Soon the class is engaged in a lively discussion of due process and police power. The pace is quick and the questions insightful. Santa Cruz reminds the students that government class is a graduation requirement and urges them to hang on to their papers. A discrepancy over grades is serious, and her students know she wants to see them succeed.
But success is a slippery concept, and inconsistencies remain in the public school system. Jean Anyon addresses differences in the quality of education by social class in "Social Class and the Hidden Curriculum of Work," an essay first appearing in Journal of Education. Anyon uses four school designations: working-class, middle-class, affluent professional, executive elite. Part of the essay describes teaching styles, classroom arrangements, how the students' work is differently evaluated in each of the schools.
Anyon's New Jersey schools are a distance from Tucson, but why the subtle yet startling difference in the way four students here answer the same question? Shanelle Enriquez and Estevan Orantez--members of Cholla's class of 2001--and Adam Durazo and Hillary Hart--their Sahuaro peers--talk about future plans. Shanelle sees herself someday working in the field of physical therapy, and Estevan envisions architecture. At Sahuaro, Adam wants to be an audio engineer, while Hillary plans to be a lawyer. The way these young people respond raises a question: Why do the students from Cholla see themselves in a field of work--Estevan said "architecture," not architect, which could imply merely drafting--while those from Sahuaro name a specific profession, such as "lawyer"? Despite the best intentions of some educators, what contributes to how students set their future goals? Are Sahuaro students trained to set their sights higher than their Cholla peers?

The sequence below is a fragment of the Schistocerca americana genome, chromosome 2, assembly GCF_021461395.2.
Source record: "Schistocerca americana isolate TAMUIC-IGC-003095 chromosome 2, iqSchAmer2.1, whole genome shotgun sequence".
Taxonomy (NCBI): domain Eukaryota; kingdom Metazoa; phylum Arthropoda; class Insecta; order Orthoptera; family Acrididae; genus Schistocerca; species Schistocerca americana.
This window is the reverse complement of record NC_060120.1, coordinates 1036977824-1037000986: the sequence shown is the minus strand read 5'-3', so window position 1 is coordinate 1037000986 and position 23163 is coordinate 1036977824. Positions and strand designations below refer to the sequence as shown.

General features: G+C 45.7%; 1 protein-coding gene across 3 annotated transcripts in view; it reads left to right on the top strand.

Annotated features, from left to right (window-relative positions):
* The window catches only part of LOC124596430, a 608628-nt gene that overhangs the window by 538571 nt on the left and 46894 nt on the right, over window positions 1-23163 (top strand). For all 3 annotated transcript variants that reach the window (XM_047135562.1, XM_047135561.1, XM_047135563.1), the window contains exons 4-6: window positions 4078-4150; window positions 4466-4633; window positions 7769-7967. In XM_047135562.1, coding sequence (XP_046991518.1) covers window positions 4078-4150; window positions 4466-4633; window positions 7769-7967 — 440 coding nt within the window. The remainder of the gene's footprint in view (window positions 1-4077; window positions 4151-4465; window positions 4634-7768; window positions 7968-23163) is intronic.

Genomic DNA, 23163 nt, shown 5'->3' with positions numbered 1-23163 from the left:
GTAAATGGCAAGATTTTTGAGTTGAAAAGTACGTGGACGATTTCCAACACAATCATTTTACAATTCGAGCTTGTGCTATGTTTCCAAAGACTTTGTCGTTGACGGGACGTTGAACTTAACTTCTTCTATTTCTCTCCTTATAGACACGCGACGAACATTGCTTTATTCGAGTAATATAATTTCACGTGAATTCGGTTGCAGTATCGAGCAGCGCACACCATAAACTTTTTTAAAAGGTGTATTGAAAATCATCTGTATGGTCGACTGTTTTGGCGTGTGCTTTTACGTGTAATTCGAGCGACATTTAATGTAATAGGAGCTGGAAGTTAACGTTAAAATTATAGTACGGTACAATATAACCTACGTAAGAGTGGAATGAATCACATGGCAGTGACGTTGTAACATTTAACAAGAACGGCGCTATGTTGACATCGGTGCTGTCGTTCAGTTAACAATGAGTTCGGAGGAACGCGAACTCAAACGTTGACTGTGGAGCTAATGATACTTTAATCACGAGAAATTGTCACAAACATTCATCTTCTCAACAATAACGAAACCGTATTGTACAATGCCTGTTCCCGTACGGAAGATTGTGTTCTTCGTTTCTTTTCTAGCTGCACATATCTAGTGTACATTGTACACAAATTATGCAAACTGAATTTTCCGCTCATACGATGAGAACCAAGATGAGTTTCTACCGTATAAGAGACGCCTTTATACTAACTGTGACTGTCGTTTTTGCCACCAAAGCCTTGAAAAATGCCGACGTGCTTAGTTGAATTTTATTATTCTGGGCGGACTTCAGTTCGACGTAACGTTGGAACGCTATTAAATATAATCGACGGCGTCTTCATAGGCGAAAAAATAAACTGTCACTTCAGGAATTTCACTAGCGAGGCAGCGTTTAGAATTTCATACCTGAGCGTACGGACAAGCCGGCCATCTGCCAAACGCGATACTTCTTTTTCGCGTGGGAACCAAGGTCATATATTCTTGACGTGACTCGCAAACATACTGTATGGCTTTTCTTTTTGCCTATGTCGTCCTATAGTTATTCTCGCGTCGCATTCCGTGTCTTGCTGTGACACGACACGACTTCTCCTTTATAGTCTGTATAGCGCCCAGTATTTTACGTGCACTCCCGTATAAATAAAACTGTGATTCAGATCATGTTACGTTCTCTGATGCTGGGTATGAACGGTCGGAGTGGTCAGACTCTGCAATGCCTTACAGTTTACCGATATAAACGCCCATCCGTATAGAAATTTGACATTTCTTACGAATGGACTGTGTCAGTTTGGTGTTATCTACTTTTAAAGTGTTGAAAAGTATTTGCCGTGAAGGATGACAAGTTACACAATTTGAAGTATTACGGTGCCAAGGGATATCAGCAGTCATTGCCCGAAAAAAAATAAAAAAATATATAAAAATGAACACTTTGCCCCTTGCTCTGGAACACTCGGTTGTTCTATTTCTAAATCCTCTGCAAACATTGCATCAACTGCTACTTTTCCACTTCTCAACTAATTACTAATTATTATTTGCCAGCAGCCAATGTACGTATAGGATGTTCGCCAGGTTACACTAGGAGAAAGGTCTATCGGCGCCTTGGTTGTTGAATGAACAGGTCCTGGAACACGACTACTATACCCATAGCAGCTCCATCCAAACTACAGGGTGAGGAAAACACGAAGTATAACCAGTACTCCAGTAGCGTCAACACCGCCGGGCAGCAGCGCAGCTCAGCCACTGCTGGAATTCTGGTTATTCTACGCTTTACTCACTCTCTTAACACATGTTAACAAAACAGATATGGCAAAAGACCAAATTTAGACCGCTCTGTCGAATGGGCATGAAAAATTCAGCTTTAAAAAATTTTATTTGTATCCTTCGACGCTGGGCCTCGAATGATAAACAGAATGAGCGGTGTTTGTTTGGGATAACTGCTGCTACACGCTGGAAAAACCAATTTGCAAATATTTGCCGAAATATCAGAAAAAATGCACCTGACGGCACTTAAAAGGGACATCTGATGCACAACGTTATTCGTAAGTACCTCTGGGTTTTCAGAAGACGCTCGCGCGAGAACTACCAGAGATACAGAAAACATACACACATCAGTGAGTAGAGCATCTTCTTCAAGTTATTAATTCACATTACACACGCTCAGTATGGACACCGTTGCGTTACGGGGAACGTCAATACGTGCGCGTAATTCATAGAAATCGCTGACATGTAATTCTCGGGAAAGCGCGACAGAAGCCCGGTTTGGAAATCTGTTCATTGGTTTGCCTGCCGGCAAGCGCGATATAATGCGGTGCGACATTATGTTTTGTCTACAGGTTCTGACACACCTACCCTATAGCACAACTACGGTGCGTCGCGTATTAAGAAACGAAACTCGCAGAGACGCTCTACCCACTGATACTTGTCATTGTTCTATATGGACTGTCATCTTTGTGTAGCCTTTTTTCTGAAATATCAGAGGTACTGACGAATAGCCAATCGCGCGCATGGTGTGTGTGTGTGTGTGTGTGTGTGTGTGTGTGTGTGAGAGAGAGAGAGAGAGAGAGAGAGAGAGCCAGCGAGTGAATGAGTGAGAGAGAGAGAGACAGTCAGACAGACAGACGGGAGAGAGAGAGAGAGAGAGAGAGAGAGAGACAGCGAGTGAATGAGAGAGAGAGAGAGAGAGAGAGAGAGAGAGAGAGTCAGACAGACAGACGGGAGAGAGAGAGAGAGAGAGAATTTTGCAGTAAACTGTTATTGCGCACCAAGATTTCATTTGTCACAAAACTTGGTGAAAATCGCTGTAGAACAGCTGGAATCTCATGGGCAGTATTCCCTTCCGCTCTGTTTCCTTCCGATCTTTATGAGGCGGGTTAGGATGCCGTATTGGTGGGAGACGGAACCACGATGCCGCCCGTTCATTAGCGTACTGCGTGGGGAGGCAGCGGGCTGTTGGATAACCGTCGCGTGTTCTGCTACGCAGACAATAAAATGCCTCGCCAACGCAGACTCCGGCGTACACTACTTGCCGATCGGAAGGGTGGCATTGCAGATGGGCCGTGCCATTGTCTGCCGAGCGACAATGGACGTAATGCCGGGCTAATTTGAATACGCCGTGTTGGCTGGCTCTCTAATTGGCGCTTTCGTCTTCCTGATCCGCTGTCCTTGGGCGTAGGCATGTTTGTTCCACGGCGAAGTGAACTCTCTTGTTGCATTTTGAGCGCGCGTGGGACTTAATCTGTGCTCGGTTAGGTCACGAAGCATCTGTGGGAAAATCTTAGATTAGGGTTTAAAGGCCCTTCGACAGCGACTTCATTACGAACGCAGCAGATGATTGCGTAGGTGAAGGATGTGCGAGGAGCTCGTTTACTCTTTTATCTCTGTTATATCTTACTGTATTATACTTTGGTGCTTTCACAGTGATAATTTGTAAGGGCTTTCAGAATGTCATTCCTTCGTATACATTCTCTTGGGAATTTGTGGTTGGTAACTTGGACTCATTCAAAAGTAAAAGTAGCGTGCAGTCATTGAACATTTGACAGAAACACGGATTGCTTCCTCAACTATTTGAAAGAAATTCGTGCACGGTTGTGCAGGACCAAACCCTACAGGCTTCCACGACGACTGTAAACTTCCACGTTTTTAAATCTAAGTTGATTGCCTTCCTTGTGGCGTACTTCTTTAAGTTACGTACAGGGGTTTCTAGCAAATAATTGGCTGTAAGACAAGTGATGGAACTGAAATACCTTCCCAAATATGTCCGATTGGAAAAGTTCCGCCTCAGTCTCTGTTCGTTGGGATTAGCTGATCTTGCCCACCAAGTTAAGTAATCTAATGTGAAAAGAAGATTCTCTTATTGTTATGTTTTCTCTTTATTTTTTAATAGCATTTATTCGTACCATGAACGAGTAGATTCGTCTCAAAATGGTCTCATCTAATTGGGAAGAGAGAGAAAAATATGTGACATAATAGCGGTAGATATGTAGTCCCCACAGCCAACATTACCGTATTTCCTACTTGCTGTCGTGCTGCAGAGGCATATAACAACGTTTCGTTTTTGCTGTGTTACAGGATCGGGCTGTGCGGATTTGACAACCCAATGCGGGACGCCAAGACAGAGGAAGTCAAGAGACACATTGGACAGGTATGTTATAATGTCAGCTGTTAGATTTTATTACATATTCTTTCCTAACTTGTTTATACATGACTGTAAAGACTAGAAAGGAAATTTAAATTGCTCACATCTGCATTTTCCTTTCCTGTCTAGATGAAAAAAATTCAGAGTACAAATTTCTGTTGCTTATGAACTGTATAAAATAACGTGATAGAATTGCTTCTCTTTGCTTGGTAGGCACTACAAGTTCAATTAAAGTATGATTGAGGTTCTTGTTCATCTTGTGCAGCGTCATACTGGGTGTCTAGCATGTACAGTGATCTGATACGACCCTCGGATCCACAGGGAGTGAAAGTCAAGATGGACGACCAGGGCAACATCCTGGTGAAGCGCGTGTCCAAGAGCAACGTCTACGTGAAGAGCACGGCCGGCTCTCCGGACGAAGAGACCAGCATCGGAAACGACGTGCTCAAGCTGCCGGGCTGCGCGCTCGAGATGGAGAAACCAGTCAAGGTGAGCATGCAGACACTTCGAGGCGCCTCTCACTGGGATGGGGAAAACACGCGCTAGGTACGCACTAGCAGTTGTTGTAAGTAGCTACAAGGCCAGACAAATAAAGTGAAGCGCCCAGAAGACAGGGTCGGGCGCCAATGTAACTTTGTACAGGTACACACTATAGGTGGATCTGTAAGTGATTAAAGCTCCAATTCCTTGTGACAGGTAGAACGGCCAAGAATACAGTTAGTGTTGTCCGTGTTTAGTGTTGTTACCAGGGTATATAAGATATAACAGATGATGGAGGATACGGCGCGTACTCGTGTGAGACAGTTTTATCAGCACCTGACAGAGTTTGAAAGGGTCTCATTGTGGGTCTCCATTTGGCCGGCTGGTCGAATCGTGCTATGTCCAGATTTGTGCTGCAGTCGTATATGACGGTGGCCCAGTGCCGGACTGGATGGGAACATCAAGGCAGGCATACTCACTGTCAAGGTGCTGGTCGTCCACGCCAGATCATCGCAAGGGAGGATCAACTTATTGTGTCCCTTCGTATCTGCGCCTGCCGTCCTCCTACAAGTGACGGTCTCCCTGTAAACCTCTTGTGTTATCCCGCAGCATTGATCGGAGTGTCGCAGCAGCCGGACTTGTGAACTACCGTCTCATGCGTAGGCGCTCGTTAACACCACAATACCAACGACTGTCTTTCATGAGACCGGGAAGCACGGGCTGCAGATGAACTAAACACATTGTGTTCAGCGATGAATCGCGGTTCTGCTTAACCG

Over a dozen students volunteer to talk to the Weekly. They lead busy lives; most of the teenagers say they have no free time. Senior prom earns high grades as a memorable experience, while winning at football after a lengthy losing streak is another. Indications are that the competitive spirit is alive and well, but, according to one student, there is also "lots of apathy."
Students from both schools share the opinion that high school was not academically challenging. If any of them found it difficult, they are not saying. Though the general consensus among students rates high school as "medium to easy," several note "it depends on effort." A senior from Sahuaro complains that TUSD did not "demand excellence."
Meanwhile, at Catalina Foothills High School, students are not talking at all. Since the school could fit Anyon's designation of executive elite, it's no surprise when Wagner Van Vlack, the incoming principal, says the "accountability committee" is responding to the Weekly's request with a "polite no." Talking with students about their high school experiences will be a "distraction" from the school's "mission." Keeping Anyon in mind, maybe the school's mission is to produce citizens who can choose to ignore public scrutiny.